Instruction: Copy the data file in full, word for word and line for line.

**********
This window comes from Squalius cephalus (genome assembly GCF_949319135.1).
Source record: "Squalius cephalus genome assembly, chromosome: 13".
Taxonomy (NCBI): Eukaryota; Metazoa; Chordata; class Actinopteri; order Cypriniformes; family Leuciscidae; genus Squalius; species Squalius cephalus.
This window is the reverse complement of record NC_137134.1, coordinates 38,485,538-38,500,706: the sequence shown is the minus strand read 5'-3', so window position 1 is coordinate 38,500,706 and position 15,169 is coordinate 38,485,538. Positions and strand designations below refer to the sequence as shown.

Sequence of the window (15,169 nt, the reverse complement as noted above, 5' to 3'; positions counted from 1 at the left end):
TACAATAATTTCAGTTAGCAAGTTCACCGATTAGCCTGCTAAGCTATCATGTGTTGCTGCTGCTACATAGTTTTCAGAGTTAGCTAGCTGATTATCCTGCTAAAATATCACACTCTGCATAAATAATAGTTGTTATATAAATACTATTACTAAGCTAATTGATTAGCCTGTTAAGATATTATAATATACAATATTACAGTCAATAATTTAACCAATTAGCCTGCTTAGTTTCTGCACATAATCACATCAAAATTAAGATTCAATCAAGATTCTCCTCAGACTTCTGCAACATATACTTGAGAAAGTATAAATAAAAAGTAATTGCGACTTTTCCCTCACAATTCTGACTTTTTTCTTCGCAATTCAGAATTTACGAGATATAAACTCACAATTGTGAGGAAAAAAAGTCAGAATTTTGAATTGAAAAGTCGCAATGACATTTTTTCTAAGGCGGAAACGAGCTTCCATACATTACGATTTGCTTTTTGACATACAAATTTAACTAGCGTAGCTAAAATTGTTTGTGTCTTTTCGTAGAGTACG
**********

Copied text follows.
This window comes from Squalius cephalus (genome assembly GCF_949319135.1).
Source record: "Squalius cephalus genome assembly, chromosome: 13".
Taxonomy (NCBI): Eukaryota; Metazoa; Chordata; class Actinopteri; order Cypriniformes; family Leuciscidae; genus Squalius; species Squalius cephalus.
This window is the reverse complement of record NC_137134.1, coordinates 38,485,538-38,500,706: the sequence shown is the minus strand read 5'-3', so window position 1 is coordinate 38,500,706 and position 15,169 is coordinate 38,485,538. Positions and strand designations below refer to the sequence as shown.

Sequence of the window (15,169 nt, the reverse complement as noted above, 5' to 3'; positions counted from 1 at the left end):
TACAATAATTTCAGTTAGCAAGTTCACCGATTAGCCTGCTAAGCTATCATGTGTTGCTGCTGCTACATAGTTTTCAGAGTTAGCTAGCTGATTATCCTGCTAAAATATCACACTCTGCATAAATAATAGTTGTTATATAAATACTATTACTAAGCTAATTGATTAGCCTGTTAAGATATTATAATATACAATATTACAGTCAATAATTTAACCAATTAGCCTGCTTAGTTTCTGCACATAATCACATCAAAATTAAGATTCAATCAAGATTCTCCTCAGACTTCTGCAACATATACTTGAGAAAGTATAAATAAAAAGTAATTGCGACTTTTCCCTCACAATTCTGACTTTTTTCTTCGCAATTCAGAATTTACGAGATATAAACTCACAATTGTGAGGAAAAAAAGTCAGAATTTTGAATTGAAAAGTCGCAATGACATTTTTTCTAAGGCGGAAACGAGCTTCCATACATTACGATTTGCTTTTTGACATACAAATTTAACTAGCGTAGCTAAAATTGTTTGTGTCTTTTCGTAGAGTACG